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Homework Help: Maximising the Area of a Chord.

  1. Aug 22, 2010 #1
    1. The problem statement, all variables and given/known data
    This is a problem within a problem. I need to differentiate the area of a chord of find the maximum area (and hopefully, in the process, radius).

    2. Relevant equations
    I found this equation on another site:
    A=R^2[(Pi/180*c - sin c)]/2
    Where:
    • C is the central angle in degrees.
    • R is the radius of the circle of which the segment is a part.
    • A is the area of the chord.
    (I think I typed it out correctly. Here's the website: http://www.mathopenref.com/segmentarea.html)

    3. The attempt at a solution
    First problem: How can I differentiate the equation when the is denominator is 2? My central angle is 180 Degrees, so it worked out to be:
    A=R^2[(Pi - sin 180)]/2
    Something is terribly wrong, I'm sure. Is it even the right formula? There is also this formula:
    http://mathworld.wolfram.com/Chord.html

    Sorry it's a little messy, but my thought pattern is crazy at the moment. Thanks for any help.
     
  2. jcsd
  3. Aug 22, 2010 #2

    HallsofIvy

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    Science Advisor

    First, a chord is a line and so has no "area". I think you mean the area of the portion of a segment of a circle lieing between the chord and the circle.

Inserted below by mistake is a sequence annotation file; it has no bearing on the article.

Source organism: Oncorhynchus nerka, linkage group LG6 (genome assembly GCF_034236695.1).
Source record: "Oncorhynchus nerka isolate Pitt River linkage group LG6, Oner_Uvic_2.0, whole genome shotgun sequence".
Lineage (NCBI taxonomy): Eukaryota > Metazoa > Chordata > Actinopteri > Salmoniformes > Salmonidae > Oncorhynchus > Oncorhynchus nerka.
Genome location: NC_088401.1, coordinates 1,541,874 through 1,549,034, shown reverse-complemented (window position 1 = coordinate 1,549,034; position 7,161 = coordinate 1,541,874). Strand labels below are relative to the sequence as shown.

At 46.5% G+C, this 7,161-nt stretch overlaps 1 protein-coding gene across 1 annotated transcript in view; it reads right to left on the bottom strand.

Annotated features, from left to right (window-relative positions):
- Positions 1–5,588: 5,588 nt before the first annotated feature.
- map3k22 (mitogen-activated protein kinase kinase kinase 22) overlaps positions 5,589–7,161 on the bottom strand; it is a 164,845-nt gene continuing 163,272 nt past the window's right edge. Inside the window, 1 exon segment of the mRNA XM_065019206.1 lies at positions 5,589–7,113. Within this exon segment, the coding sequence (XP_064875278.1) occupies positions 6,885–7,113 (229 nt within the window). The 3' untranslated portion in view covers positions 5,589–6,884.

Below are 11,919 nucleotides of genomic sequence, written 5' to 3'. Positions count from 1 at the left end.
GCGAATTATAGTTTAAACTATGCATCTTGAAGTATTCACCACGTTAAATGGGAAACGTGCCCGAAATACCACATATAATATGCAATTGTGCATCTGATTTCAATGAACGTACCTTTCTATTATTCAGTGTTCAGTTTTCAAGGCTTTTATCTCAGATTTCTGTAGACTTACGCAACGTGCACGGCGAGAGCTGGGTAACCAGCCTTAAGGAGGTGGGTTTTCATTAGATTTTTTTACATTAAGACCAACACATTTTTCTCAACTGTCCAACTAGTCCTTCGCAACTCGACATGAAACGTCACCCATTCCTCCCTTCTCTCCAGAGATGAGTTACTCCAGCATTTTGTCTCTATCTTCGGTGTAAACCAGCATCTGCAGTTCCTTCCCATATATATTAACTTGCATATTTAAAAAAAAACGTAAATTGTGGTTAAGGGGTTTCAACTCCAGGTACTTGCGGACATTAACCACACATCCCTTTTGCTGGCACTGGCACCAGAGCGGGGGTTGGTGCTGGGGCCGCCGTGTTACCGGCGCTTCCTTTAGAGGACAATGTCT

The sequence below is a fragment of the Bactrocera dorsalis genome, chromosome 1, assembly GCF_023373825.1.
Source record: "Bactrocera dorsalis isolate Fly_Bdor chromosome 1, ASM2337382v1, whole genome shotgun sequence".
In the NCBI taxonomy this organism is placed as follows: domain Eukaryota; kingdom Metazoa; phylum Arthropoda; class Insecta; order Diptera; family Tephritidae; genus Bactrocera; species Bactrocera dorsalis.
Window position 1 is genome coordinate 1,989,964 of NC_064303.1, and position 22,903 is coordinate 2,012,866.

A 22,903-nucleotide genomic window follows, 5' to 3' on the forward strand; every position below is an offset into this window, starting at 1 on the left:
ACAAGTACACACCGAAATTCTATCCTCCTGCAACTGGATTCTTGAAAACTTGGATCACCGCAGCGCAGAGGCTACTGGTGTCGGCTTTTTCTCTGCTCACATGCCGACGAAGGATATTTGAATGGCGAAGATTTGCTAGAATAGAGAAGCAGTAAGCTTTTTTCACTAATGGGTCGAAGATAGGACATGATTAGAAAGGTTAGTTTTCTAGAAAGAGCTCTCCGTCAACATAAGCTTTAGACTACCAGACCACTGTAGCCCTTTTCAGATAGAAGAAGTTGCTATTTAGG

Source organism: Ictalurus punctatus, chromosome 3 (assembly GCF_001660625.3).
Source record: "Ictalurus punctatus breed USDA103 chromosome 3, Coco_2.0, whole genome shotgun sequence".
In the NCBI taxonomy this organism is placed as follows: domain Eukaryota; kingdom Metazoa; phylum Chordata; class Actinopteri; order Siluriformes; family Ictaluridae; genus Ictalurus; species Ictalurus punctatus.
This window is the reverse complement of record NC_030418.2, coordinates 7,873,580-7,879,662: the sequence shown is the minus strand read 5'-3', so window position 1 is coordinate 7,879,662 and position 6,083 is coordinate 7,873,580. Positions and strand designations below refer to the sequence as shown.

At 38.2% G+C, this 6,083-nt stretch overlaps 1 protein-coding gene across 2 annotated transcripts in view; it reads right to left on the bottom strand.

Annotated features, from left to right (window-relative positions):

But I don't see what your difficulty is. Having a "2" in the denominator is just another constant- it multiplies the final derivative.

    If [itex]A= R^2(c- sin(c))/2[/itex] (note that I have removed the "pi/180" from your formula. That would be assuming that c is in degrees and the derivative of sin(x) is cos(x) only if x is in radians so I am treating c as being in radians to begin with.)

    [itex]A= (R^2/2)(c- sin(c))[/itex] so that [itex]A'= (R^2/2)(1- cos(c))[/itex].

    And what do you mean your "central angle is 180 degrees"? I thought you were trying to find the central angle that will give the largest area. Are you just checking to be sure the area formula works?

    If c= 180 degrees, which is [itex]\pi/2[/itex] radians, then sin(c)= -1 so [itex]A= R^2\pi/2[/itex], the area of half of a circle as you would expect.
     
  4. Aug 22, 2010 #3
    Ah, well there's a problem with my assignment right off the bat. I think I may be approaching it wrong.

    The question asks us to minimise the materials needed for a gutter, in this case a circle. We then have to compare it to other shapes. My logic is to first find the maximum radius of the chord (effectively, where the gutter lets water in) and then set it as the radius for the circumference of the circle. Is that the right logic?
     
    Last edited: Aug 22, 2010
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